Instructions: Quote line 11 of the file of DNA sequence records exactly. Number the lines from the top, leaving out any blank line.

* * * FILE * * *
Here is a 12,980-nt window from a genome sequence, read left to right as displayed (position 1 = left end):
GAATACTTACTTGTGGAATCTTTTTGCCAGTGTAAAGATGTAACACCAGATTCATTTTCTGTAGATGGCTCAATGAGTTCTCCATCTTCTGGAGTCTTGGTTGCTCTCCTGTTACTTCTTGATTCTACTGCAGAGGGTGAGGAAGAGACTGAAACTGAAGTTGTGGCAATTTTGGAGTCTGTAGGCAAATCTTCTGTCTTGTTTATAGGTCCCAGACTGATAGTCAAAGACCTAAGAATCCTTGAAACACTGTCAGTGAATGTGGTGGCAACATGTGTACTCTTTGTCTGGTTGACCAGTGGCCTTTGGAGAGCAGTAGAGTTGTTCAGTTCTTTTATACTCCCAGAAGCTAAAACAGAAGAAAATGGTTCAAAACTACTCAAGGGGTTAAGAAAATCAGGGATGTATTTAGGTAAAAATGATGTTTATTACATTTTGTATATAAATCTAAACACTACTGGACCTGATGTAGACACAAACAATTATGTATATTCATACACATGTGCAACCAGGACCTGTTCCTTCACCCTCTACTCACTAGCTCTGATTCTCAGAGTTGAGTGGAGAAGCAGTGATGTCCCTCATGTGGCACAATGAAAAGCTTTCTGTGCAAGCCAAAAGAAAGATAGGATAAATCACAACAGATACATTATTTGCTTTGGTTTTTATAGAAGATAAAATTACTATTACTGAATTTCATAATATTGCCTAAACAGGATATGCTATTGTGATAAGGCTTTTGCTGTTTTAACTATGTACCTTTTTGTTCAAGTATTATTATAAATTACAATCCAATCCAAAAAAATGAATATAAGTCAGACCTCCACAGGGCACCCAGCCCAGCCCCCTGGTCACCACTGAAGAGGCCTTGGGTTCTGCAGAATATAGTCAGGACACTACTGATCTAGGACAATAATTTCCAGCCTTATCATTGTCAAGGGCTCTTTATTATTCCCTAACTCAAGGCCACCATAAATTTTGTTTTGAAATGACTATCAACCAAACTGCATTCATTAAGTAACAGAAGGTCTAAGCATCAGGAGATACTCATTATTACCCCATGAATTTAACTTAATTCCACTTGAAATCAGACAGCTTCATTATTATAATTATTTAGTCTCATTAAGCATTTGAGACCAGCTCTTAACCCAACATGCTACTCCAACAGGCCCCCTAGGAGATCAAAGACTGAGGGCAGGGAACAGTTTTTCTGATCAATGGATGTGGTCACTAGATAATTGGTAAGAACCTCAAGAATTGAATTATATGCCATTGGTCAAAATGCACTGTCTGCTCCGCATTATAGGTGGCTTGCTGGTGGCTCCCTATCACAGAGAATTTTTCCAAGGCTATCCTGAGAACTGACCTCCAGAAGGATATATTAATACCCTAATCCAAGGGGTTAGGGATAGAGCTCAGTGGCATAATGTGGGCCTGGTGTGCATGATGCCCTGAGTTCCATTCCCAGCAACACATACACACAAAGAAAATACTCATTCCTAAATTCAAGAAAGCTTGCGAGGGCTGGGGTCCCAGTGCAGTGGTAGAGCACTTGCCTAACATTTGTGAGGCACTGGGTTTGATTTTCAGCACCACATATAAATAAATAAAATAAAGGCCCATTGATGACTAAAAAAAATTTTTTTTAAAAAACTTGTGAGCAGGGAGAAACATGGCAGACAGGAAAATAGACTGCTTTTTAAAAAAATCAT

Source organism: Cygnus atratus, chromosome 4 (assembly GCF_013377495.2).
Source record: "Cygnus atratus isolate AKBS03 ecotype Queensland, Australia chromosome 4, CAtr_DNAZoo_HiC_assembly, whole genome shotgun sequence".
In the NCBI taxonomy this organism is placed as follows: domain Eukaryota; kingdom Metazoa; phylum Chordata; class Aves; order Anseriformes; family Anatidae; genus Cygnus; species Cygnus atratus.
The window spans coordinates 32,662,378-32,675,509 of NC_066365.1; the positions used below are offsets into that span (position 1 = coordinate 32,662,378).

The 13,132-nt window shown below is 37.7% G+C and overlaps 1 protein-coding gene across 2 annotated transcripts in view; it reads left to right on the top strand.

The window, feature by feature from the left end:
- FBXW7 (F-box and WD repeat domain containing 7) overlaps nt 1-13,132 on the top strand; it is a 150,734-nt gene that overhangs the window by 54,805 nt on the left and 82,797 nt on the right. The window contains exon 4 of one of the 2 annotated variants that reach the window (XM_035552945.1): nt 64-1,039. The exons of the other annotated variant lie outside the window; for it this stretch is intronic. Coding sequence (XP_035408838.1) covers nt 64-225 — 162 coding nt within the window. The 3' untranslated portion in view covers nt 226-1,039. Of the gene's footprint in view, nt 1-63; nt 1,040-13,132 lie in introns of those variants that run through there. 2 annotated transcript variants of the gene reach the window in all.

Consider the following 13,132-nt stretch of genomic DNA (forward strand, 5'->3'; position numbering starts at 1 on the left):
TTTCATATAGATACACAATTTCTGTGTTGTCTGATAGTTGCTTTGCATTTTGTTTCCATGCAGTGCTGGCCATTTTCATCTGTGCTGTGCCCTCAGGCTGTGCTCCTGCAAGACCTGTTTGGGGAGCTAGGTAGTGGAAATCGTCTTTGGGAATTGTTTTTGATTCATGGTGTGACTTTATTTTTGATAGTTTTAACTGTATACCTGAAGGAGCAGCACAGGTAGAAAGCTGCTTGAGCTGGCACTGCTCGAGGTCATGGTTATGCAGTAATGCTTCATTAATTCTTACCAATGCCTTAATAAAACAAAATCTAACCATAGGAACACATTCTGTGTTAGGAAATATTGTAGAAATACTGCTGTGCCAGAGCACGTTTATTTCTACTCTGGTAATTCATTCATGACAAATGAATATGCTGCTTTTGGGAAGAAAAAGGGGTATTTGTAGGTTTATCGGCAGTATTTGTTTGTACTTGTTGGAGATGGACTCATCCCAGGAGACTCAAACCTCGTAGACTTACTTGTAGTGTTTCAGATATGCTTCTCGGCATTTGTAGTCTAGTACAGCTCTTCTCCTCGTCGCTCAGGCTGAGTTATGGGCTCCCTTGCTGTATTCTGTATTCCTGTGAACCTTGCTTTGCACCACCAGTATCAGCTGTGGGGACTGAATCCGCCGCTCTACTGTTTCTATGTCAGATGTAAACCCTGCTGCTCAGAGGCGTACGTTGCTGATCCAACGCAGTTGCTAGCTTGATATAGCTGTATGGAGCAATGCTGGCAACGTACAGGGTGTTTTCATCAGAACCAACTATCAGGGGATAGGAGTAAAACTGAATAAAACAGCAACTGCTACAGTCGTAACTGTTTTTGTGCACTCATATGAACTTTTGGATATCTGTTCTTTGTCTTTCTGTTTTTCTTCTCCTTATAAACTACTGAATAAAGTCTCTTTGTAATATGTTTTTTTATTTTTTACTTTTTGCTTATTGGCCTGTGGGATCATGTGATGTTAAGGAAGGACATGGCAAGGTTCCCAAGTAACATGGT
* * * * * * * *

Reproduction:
TTTCATATAGATACACAATTTCTGTGTTGTCTGATAGTTGCTTTGCATTTTGTTTCCATGCAGTGCTGGCCATTTTCATCTGTGCTGTGCCCTCAGGCTGTGCTCCTGCAAGACCTGTTTGGGGAGCTAGGTAGTGGAAATCGTCTTTGGGAATTGTTTTTGATTCATGGTGTGACTTTATTTTTGATAGTTTTAACTGTATACCTGAAGGAGCAGCACAGGTAGAAAGCTGCTTGAGCTGGCACTGCTCGAGGTCATGGTTATGCAGTAATGCTTCATTAATTCTTACCAATGCCTTAATAAAACAAAATCTAACCATAGGAACACATTCTGTGTTAGGAAATATTGTAGAAATACTGCTGTGCCAGAGCACGTTTATTTCTACTCTGGTAATTCATTCATGACAAATGAATATGCTGCTTTTGGGAAGAAAAAGGGGTATTTGTAGGTTTATCGGCAGTATTTGTTTGTACTTGTTGGAGATGGACTCATCCCAGGAGACTCAAACCTCGTAGACTTACTTGTAGTGTTTCAGATATGCTTCTCGGCATTTGTAGTCTAGTACAGCTCTTCTCCTCGTCGCTCAGGCTGAGTTATGGGCTCCCTTGCTGTATTCTGTATTCCTGTGAACCTTGCTTTGCACCACCAGTATCAGCTGTGGGGACTGAATCCGCCGCTCTACTGTTTCTATGTCAGATGTAAACCCTGCTGCTCAGAGGCGTACGTTGCTGATCCAACGCAGTTGCTAGCTTGATATAGCTGTATGGAGCAATGCTGGCAACGTACAGGGTGTTTTCATCAGAACCAACTATCAGGGGATAGGAGTAAAACTGAATAAAACAGCAACTGCTACAGTCGTAACTGTTTTTGTGCACTCATATGAACTTTTGGATATCTGTTCTTTGTCTTTCTGTTTTTCTTCTCCTTATAAACTACTGAATAAAGTCTCTTTGTAATATGTTTTTTTATTTTTTACTTTTTGCTTATTGGCCTGTGGGATCATGTGATGTTAAGGAAGGACATGGCAAGGTTCCCAAGTAACATGGT